Boerhaave’s syndrome is a transmural rupture of the oesopahgus. It is a rarer, and less well described complication of forceful emesis. The more common complication being a non-transmural Mallory-Weiss tear. Boerhaave’s is the most lethal perforation of the GI tract and has a mortality rate between 10 and 50%.
It most commonly occurs after indulgence in food or alcohol, particularly in males aged 50–70 years. The well described presentation is of a middle aged man with a sudden onset of severe chest pain in the lower thorax/upper abdomen following repeated retching or vomiting induced by excessive dietary and alcohol intake. However, atypical presentations are common. Presented here is the case of a 26-year-old man who attended accident and emergency department complaining of chest pain. Initial examination was normal. He was subsequently diagnosed with Boerhaave’s syndrome. This case highlights the varied presentation of this potentially fatal condition.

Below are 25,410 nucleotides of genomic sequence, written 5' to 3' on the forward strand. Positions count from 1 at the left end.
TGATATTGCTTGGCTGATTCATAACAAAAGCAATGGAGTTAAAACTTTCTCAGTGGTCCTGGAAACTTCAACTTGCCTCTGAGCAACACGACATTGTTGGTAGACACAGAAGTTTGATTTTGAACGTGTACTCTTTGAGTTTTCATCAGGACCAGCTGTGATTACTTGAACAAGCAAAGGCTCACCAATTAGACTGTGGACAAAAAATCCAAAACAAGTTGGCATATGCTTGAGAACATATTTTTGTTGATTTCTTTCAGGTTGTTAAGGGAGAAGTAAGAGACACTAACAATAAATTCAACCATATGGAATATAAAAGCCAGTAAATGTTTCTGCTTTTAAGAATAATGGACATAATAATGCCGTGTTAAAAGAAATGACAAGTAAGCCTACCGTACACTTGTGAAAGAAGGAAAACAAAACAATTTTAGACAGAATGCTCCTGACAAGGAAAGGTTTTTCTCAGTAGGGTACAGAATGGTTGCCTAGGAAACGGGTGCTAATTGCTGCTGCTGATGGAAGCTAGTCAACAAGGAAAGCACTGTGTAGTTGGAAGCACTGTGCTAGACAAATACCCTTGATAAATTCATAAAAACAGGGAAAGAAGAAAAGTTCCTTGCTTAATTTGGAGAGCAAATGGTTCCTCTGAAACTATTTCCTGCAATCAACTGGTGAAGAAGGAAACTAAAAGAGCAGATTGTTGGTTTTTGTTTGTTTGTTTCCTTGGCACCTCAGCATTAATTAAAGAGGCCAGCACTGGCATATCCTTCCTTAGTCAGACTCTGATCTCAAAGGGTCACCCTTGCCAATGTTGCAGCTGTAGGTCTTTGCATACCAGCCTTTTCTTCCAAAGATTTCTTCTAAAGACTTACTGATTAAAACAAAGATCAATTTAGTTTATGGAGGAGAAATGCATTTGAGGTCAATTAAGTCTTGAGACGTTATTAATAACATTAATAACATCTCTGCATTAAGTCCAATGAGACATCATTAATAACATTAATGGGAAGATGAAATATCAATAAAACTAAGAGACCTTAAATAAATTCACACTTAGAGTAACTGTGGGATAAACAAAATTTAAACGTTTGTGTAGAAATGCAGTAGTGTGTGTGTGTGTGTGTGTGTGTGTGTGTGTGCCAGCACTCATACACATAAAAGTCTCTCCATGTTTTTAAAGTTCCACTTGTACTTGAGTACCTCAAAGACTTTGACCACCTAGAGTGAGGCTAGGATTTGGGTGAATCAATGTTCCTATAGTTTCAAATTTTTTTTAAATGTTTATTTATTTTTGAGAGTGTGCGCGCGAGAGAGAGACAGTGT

- CXR, chest x ray
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Competing interests: None declared.
Informed consent was obtained from the patient for publication of his details in this paper.
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